I've worked for the banks, been to the business schools, had friends get elected MP's or go to the trilateral commission. And there just isn't the conspiracy. They are just normal people, just much more ambitious and driven than most. The market really does work as a conglomeration of individual actions. I do try to fix the market I am in all the time (a business should always be striving for monopoly/ oligopoly/ unique selling point to earn more than cost of capital) and it is tough (it is actually the threat of market entry that keeps me most "honest" - raise the prices/ profits too much, and extra capacity/ players would flood in, so it is important to always add the extra capacity yourself, and the prices "fair")

Then again, I would say that wouldn't I just to cover it all up...

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Some of this is to do with psychology - depression/ war kids have completely different view to baby boomers. I even see this in graduates - those who graduated in a boom are different to those that graduates in a downturn

I think you've hit on a very interesting point there. It would certainly explain why I have regularly arguments with my father about if/when I will buy a house (I'm under increasing pressure!). He is a baby boomer ('47 vintage), so in his formative years his world was getting better and better (end of rationing, country getting back on its feet after war, good demand for labour, general feelgood factor). I'm not saying it was all easy for him and his generation, but lady luck cut them a lot of breaks - he was able to buy a family home on an electricians salary mainly through good timing for example - and this would explain his general optimistic outlook.

So for him, the early nineties, when he lost his job, had to leave the family home to look for work etc etc were just a blip in a bigger story of improvement and triumph.

But for me the early nineties were when I learned what the world was all about. It was quite distressing to have my dad leave home for months at a time. Half the kids in my class at school had their dads out of work, loads of parents were getting divorced, people were getting repossessed all over the place. Hell one of thepubs in our town even changed its name to "The Recession".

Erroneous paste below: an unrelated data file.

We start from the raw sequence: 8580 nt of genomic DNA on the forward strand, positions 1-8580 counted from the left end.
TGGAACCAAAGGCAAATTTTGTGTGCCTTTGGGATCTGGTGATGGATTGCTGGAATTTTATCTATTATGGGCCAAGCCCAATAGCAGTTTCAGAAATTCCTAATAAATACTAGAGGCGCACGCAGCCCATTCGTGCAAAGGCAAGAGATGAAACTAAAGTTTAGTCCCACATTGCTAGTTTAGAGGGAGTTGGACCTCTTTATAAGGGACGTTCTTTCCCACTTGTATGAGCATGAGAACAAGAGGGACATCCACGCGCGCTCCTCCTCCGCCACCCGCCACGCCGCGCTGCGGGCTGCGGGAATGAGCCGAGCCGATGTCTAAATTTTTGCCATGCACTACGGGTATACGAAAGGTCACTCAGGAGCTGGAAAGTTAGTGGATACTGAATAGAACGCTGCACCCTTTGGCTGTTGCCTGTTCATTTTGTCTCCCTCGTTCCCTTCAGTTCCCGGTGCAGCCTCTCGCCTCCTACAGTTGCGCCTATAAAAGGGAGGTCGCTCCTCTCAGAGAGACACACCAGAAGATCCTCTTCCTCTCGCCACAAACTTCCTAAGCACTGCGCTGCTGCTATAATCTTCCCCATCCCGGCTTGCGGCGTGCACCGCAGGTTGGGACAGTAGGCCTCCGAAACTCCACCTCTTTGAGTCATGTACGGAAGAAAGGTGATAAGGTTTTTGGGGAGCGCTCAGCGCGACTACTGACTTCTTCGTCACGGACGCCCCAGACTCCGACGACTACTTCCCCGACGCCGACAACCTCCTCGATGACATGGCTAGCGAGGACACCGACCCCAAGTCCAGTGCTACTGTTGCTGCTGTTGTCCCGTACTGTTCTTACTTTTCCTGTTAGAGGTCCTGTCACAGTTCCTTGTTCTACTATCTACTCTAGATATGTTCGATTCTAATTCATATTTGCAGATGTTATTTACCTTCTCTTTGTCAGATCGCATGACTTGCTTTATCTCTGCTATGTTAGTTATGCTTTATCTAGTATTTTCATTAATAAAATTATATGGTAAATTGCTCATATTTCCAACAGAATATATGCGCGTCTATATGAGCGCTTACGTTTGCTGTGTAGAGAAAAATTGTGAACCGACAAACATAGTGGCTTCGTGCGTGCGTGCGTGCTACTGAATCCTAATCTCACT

So while my dad tells me "it's always hard to buy your first house, you have to stretch yourself, it'll be ok" etc etc, I just can't see it that way - I won't buy till I can definitely afford it and I will put down a huge deposit. I look at the high street full of chintzy shops selling over-priced knick-knacks in a town that has no obvious source of wealth creation to sustain this kind of luxury, and I think back to when I was a teenager and half the shops were boarded up. And I think that it could easily happen again, a thought that just doesn't cross my dad's mind.

So maybe growing up in the early nineties instead of the swinging sixties has made me risk averse. Or just a realist?

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The market really does work as a conglomeration of individual actions.

Where some individuals' actions are far more important and can have far reaching consequences for others.

Cockup or conspiracy, we each have own opinion. We are each members of different "groups" and as such it is in our own interest for those groups to survive.

If I were a politician, although in competition with other politicians both of my own and other parties, I certainly would not want to see the demise of politicians. So, are politicians necessary for the conduct of society or do they conspire to make it so?

Same with bankers, car manufacturers, unions, religions etc.

Edited by Mushroom

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I look at the high street full of chintzy shops selling over-priced knick-knacks in a town that has no obvious source of wealth creation to sustain this kind of luxury

very articulate and spot-on remark !!!

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Marko - ah, the chicken and egg problem... Does a contracting/ inflating economy drive the money supply to contract/ inflate, or the other way round?